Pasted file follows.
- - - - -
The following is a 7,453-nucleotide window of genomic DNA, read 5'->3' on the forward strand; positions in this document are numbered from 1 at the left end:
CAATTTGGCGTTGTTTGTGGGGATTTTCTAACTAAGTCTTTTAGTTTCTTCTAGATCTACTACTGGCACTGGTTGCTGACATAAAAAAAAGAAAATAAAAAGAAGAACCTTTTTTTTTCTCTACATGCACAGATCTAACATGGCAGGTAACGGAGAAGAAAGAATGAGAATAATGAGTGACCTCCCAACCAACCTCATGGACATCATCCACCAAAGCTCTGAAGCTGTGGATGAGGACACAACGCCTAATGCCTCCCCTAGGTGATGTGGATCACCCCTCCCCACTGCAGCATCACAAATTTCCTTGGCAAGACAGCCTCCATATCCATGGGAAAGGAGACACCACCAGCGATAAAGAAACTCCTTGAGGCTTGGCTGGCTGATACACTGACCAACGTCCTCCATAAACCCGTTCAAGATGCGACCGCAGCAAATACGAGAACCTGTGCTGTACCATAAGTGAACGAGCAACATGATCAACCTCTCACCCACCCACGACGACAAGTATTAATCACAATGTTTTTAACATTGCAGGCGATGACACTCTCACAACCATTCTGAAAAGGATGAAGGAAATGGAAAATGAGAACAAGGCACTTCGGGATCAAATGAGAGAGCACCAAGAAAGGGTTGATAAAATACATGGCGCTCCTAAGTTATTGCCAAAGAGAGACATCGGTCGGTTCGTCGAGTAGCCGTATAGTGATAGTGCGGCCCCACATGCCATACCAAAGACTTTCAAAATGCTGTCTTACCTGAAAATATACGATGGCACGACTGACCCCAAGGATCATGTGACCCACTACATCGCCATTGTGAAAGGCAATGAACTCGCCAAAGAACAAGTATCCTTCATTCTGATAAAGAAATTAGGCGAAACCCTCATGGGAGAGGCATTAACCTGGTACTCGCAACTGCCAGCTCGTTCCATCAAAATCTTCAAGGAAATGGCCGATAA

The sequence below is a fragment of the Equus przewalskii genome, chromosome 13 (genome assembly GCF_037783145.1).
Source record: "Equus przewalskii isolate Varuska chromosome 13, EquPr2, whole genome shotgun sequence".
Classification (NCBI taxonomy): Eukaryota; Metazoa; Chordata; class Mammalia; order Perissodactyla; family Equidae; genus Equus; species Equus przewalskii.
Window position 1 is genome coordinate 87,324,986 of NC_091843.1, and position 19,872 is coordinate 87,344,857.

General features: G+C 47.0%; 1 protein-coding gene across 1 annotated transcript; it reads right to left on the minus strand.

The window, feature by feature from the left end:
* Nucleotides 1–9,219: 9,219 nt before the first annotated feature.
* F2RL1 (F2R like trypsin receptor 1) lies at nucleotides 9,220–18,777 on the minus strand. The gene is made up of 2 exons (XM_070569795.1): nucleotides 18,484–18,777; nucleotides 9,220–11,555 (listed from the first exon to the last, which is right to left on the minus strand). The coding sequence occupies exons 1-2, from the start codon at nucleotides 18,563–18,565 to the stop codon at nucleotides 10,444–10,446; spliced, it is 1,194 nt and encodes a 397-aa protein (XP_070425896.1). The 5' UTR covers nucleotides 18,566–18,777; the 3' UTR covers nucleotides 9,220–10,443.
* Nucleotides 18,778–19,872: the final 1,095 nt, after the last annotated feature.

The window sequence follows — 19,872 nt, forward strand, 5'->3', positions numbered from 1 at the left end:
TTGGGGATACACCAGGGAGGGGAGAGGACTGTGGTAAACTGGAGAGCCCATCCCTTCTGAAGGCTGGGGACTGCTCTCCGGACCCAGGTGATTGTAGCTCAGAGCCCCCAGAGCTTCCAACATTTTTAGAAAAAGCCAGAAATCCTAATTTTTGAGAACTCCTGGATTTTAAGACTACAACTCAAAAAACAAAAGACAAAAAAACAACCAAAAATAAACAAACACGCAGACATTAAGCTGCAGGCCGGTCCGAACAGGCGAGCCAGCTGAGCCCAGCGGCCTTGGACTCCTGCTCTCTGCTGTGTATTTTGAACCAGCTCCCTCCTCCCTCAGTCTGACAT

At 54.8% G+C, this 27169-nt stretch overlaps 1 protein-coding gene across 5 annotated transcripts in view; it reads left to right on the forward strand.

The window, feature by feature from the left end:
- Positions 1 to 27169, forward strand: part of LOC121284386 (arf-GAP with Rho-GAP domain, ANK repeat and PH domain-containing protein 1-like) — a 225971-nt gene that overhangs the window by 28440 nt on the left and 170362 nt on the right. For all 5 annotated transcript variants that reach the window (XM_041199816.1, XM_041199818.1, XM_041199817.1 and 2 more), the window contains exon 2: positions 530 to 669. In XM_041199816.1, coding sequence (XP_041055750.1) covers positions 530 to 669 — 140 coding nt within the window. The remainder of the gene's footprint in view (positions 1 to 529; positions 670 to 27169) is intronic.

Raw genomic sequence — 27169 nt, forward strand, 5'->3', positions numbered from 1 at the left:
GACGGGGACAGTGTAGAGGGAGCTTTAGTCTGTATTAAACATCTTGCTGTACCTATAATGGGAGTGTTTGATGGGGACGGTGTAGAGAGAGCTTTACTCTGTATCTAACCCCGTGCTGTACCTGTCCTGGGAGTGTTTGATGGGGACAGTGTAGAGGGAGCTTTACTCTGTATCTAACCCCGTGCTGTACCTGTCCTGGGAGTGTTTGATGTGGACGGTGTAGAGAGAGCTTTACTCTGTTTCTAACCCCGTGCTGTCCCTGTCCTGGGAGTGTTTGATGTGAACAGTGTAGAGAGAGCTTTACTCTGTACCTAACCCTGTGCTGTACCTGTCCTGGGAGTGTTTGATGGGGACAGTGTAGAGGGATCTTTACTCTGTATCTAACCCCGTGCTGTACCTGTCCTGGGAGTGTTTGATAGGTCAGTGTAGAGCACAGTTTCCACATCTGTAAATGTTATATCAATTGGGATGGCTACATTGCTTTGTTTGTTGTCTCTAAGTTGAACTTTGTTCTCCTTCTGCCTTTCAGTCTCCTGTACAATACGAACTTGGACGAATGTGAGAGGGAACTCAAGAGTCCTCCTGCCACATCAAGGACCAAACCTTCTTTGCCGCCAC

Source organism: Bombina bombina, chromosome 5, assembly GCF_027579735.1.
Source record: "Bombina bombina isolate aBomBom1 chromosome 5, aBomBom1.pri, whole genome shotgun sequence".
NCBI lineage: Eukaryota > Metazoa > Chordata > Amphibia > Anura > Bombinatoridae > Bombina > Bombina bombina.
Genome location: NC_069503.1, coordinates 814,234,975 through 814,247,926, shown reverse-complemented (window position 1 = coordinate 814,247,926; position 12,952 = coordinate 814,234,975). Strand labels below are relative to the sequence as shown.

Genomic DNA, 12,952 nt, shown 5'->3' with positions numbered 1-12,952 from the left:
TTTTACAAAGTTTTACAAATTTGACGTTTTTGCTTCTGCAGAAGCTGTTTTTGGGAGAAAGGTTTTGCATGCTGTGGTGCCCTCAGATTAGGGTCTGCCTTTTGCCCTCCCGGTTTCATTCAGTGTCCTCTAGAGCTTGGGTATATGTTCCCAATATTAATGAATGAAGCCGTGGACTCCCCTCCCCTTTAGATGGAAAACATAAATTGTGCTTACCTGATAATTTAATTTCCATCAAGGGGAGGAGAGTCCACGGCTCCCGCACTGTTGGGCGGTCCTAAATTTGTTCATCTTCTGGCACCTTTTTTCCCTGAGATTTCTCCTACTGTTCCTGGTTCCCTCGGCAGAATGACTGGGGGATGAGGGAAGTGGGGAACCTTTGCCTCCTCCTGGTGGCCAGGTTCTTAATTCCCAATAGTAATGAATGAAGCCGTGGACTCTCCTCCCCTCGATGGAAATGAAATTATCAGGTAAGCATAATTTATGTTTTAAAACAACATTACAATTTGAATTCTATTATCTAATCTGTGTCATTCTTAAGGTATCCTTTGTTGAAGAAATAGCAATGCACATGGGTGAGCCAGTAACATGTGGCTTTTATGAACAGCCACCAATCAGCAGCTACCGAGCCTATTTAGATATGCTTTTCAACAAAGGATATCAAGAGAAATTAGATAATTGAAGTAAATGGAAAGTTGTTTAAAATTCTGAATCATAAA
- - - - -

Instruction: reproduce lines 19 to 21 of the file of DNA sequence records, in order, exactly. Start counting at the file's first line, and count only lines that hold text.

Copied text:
Source organism: Bombina bombina, chromosome 5, assembly GCF_027579735.1.
Source record: "Bombina bombina isolate aBomBom1 chromosome 5, aBomBom1.pri, whole genome shotgun sequence".
NCBI lineage: Eukaryota > Metazoa > Chordata > Amphibia > Anura > Bombinatoridae > Bombina > Bombina bombina.